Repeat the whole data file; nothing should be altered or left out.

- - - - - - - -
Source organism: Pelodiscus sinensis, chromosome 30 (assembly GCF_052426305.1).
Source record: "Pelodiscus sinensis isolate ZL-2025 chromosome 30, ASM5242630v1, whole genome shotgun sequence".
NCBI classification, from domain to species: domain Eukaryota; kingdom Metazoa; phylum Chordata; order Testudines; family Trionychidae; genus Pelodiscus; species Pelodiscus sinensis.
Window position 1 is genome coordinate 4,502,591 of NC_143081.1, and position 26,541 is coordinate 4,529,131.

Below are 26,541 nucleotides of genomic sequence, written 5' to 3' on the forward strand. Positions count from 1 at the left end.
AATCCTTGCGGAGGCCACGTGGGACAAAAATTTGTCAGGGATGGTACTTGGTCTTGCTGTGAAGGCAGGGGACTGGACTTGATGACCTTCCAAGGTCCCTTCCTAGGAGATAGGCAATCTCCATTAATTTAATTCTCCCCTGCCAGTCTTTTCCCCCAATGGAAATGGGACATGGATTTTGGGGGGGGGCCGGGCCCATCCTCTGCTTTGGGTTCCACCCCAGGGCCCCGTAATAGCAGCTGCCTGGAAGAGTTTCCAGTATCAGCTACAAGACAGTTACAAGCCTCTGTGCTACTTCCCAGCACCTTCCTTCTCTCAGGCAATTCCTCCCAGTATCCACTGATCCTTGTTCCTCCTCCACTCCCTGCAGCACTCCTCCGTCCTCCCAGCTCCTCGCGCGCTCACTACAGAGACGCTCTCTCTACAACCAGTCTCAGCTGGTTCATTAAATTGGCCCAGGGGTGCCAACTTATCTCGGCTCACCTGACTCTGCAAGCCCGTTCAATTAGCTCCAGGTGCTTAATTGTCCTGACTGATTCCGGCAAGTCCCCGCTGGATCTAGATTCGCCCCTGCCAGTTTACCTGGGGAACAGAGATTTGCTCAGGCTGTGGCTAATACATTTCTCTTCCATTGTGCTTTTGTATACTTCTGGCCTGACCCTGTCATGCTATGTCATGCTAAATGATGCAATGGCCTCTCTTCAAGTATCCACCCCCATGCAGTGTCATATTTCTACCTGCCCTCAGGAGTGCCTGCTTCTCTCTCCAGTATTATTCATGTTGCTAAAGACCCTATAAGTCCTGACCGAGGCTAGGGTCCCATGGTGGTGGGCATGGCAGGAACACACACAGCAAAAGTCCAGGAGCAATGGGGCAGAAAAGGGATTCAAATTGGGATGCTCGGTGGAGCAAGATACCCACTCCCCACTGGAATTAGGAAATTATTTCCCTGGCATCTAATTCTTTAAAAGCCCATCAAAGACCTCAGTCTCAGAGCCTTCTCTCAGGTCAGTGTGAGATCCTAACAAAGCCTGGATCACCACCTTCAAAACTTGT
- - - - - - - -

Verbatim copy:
Source organism: Pelodiscus sinensis, chromosome 30 (assembly GCF_052426305.1).
Source record: "Pelodiscus sinensis isolate ZL-2025 chromosome 30, ASM5242630v1, whole genome shotgun sequence".
NCBI classification, from domain to species: domain Eukaryota; kingdom Metazoa; phylum Chordata; order Testudines; family Trionychidae; genus Pelodiscus; species Pelodiscus sinensis.
Window position 1 is genome coordinate 4,502,591 of NC_143081.1, and position 26,541 is coordinate 4,529,131.

Below are 26,541 nucleotides of genomic sequence, written 5' to 3' on the forward strand. Positions count from 1 at the left end.
AATCCTTGCGGAGGCCACGTGGGACAAAAATTTGTCAGGGATGGTACTTGGTCTTGCTGTGAAGGCAGGGGACTGGACTTGATGACCTTCCAAGGTCCCTTCCTAGGAGATAGGCAATCTCCATTAATTTAATTCTCCCCTGCCAGTCTTTTCCCCCAATGGAAATGGGACATGGATTTTGGGGGGGGGCCGGGCCCATCCTCTGCTTTGGGTTCCACCCCAGGGCCCCGTAATAGCAGCTGCCTGGAAGAGTTTCCAGTATCAGCTACAAGACAGTTACAAGCCTCTGTGCTACTTCCCAGCACCTTCCTTCTCTCAGGCAATTCCTCCCAGTATCCACTGATCCTTGTTCCTCCTCCACTCCCTGCAGCACTCCTCCGTCCTCCCAGCTCCTCGCGCGCTCACTACAGAGACGCTCTCTCTACAACCAGTCTCAGCTGGTTCATTAAATTGGCCCAGGGGTGCCAACTTATCTCGGCTCACCTGACTCTGCAAGCCCGTTCAATTAGCTCCAGGTGCTTAATTGTCCTGACTGATTCCGGCAAGTCCCCGCTGGATCTAGATTCGCCCCTGCCAGTTTACCTGGGGAACAGAGATTTGCTCAGGCTGTGGCTAATACATTTCTCTTCCATTGTGCTTTTGTATACTTCTGGCCTGACCCTGTCATGCTATGTCATGCTAAATGATGCAATGGCCTCTCTTCAAGTATCCACCCCCATGCAGTGTCATATTTCTACCTGCCCTCAGGAGTGCCTGCTTCTCTCTCCAGTATTATTCATGTTGCTAAAGACCCTATAAGTCCTGACCGAGGCTAGGGTCCCATGGTGGTGGGCATGGCAGGAACACACACAGCAAAAGTCCAGGAGCAATGGGGCAGAAAAGGGATTCAAATTGGGATGCTCGGTGGAGCAAGATACCCACTCCCCACTGGAATTAGGAAATTATTTCCCTGGCATCTAATTCTTTAAAAGCCCATCAAAGACCTCAGTCTCAGAGCCTTCTCTCAGGTCAGTGTGAGATCCTAACAAAGCCTGGATCACCACCTTCAAAACTTGT